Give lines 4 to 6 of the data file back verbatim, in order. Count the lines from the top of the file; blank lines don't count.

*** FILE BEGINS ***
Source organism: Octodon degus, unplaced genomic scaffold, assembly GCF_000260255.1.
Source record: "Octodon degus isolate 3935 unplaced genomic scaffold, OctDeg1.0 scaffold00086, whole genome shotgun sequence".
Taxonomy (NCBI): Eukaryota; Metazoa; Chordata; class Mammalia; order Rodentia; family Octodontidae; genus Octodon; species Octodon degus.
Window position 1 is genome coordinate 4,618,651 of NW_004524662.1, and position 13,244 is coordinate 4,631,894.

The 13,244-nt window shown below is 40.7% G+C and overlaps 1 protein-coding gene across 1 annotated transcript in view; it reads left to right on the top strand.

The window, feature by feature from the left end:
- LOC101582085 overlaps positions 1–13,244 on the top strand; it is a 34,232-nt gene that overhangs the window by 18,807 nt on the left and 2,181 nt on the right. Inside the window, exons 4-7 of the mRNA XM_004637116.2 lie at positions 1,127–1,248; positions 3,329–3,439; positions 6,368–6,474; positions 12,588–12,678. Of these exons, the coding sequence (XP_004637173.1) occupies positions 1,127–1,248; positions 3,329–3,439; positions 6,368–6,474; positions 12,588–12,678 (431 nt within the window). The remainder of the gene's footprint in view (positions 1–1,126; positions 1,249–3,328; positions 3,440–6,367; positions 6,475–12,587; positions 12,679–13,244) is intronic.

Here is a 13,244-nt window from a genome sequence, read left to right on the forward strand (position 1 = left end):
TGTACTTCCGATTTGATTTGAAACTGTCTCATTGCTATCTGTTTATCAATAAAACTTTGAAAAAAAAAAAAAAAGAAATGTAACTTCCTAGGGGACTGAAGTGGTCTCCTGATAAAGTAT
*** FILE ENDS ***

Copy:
Window position 1 is genome coordinate 4,618,651 of NW_004524662.1, and position 13,244 is coordinate 4,631,894.

The 13,244-nt window shown below is 40.7% G+C and overlaps 1 protein-coding gene across 1 annotated transcript in view; it reads left to right on the top strand.

The window, feature by feature from the left end: